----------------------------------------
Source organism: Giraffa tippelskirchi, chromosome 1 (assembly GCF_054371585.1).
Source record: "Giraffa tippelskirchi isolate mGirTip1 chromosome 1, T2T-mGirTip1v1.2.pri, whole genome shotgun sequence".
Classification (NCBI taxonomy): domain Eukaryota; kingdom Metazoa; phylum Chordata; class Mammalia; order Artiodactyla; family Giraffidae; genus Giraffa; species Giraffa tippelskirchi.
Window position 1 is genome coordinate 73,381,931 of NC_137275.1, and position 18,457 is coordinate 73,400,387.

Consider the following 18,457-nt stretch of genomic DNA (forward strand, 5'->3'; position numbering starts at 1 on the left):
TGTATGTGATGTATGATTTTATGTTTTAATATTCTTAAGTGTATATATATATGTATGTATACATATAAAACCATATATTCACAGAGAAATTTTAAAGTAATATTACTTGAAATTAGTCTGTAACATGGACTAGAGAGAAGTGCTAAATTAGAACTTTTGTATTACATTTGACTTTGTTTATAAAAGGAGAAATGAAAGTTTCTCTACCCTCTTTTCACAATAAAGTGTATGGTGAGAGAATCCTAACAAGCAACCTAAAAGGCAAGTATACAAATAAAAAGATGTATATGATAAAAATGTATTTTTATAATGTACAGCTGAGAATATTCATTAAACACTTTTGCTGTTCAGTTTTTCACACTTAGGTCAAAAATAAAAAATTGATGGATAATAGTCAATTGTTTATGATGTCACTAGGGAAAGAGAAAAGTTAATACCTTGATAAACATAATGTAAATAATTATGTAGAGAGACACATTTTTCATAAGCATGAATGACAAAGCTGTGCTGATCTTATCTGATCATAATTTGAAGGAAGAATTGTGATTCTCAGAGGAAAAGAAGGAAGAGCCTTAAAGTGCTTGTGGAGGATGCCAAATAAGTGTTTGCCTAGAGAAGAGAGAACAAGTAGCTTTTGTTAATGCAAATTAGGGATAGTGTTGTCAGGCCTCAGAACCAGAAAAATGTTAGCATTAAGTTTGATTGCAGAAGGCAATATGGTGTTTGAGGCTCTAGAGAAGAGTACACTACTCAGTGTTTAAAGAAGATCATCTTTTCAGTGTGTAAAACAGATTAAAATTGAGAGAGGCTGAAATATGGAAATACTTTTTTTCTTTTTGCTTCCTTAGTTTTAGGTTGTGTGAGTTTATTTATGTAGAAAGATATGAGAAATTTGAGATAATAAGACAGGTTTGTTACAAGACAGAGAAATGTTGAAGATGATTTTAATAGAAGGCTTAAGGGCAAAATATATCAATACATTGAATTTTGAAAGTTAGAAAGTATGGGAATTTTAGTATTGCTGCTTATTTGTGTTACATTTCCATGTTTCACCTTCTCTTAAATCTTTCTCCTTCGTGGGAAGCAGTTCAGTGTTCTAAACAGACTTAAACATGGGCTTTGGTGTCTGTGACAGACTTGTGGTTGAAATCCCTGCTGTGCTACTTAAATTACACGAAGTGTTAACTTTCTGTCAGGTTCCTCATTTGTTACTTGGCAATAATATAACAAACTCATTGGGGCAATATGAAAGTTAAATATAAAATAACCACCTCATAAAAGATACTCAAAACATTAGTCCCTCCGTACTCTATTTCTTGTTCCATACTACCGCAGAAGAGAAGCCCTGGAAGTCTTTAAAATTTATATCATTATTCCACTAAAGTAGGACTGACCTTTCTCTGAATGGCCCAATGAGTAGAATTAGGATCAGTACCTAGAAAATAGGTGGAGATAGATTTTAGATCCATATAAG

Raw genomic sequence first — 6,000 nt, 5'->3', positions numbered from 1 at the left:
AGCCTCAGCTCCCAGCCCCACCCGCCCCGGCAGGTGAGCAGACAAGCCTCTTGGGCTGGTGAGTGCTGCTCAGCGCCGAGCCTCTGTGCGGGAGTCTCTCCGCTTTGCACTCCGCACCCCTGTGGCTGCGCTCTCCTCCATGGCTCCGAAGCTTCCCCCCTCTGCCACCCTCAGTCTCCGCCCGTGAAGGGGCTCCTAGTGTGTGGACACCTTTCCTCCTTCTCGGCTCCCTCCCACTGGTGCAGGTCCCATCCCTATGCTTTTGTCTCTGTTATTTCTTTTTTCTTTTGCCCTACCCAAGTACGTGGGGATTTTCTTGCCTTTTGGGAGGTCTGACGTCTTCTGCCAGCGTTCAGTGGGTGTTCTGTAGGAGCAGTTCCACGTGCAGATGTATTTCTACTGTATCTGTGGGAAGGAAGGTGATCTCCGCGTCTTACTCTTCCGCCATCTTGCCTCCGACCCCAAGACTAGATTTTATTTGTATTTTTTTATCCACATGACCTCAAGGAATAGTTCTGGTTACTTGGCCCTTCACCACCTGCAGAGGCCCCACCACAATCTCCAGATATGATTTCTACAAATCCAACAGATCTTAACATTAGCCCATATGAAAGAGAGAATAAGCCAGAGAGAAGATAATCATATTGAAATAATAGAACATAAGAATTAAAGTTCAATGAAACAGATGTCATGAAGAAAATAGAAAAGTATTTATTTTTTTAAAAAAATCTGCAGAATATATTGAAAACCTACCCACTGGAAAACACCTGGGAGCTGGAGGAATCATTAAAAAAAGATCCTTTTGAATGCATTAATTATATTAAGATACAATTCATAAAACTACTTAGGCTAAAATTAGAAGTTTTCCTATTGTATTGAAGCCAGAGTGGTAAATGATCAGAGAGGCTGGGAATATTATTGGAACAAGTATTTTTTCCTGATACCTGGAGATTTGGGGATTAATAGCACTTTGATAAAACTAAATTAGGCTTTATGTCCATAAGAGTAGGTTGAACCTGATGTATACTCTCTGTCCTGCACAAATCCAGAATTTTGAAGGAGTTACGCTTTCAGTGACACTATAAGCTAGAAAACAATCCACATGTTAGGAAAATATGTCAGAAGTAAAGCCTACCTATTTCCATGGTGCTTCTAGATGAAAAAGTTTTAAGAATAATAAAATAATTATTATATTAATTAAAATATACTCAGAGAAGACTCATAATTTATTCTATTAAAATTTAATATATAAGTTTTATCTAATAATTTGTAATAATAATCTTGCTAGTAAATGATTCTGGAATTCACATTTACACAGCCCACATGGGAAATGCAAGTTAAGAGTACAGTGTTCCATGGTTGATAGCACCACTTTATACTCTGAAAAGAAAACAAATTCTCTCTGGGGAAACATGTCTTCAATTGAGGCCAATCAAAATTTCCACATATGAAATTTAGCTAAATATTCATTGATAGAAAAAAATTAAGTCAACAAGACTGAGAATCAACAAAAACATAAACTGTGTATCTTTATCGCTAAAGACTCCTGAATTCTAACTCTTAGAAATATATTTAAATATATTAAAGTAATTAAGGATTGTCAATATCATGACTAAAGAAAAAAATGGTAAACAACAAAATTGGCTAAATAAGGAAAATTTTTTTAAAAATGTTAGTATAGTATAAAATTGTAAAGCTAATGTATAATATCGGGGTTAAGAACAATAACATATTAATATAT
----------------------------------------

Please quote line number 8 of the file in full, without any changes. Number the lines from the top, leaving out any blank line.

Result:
AGCCTCAGCTCCCAGCCCCACCCGCCCCGGCAGGTGAGCAGACAAGCCTCTTGGGCTGGTGAGTGCTGCTCAGCGCCGAGCCTCTGTGCGGGAGTCTCTCCGCTTTGCACTCCGCACCCCTGTGGCTGCGCTCTCCTCCATGGCTCCGAAGCTTCCCCCCTCTGCCACCCTCAGTCTCCGCCCGTGAAGGGGCTCCTAGTGTGTGGACACCTTTCCTCCTTCTCGGCTCCCTCCCACTGGTGCAGGTCCCATCCCTATGCTTTTGTCTCTGTTATTTCTTTTTTCTTTTGCCCTACCCAAGTACGTGGGGATTTTCTTGCCTTTTGGGAGGTCTGACGTCTTCTGCCAGCGTTCAGTGGGTGTTCTGTAGGAGCAGTTCCACGTGCAGATGTATTTCTACTGTATCTGTGGGAAGGAAGGTGATCTCCGCGTCTTACTCTTCCGCCATCTTGCCTCCGACCCCAAGACTAGATTTTATTTGTATTTTTTTATCCACATGACCTCAAGGAATAGTTCTGGTTACTTGGCCCTTCACCACCTGCAGAGGCCCCACCACAATCTCCAGATATGATTTCTACAAATCCAACAGATCTTAACATTAGCCCATATGAAAGAGAGAATAAGCCAGAGAGAAGATAATCATATTGAAATAATAGAACATAAGAATTAAAGTTCAATGAAACAGATGTCATGAAGAAAATAGAAAAGTATTTATTTTTTTAAAAAAATCTGCAGAATATATTGAAAACCTACCCACTGGAAAACACCTGGGAGCTGGAGGAATCATTAAAAAAAGATCCTTTTGAATGCATTAATTATATTAAGATACAATTCATAAAACTACTTAGGCTAAAATTAGAAGTTTTCCTATTGTATTGAAGCCAGAGTGGTAAATGATCAGAGAGGCTGGGAATATTATTGGAACAAGTATTTTTTCCTGATACCTGGAGATTTGGGGATTAATAGCACTTTGATAAAACTAAATTAGGCTTTATGTCCATAAGAGTAGGTTGAACCTGATGTATACTCTCTGTCCTGCACAAATCCAGAATTTTGAAGGAGTTACGCTTTCAGTGACACTATAAGCTAGAAAACAATCCACATGTTAGGAAAATATGTCAGAAGTAAAGCCTACCTATTTCCATGGTGCTTCTAGATGAAAAAGTTTTAAGAATAATAAAATAATTATTATATTAATTAAAATATACTCAGAGAAGACTCATAATTTATTCTATTAAAATTTAATATATAAGTTTTATCTAATAATTTGTAATAATAATCTTGCTAGTAAATGATTCTGGAATTCACATTTACACAGCCCACATGGGAAATGCAAGTTAAGAGTACAGTGTTCCATGGTTGATAGCACCACTTTATACTCTGAAAAGAAAACAAATTCTCTCTGGGGAAACATGTCTTCAATTGAGGCCAATCAAAATTTCCACATATGAAATTTAGCTAAATATTCATTGATAGAAAAAAATTAAGTCAACAAGACTGAGAATCAACAAAAACATAAACTGTGTATCTTTATCGCTAAAGACTCCTGAATTCTAACTCTTAGAAATATATTTAAATATATTAAAGTAATTAAGGATTGTCAATATCATGACTAAAGAAAAAAATGGTAAACAACAAAATTGGCTAAATAAGGAAAATTTTTTTAAAAATGTTAGTATAGTATAAAATTGTAAAGCTAATGTATAATATCGGGGTTAAGAACAATAACATATTAATATAT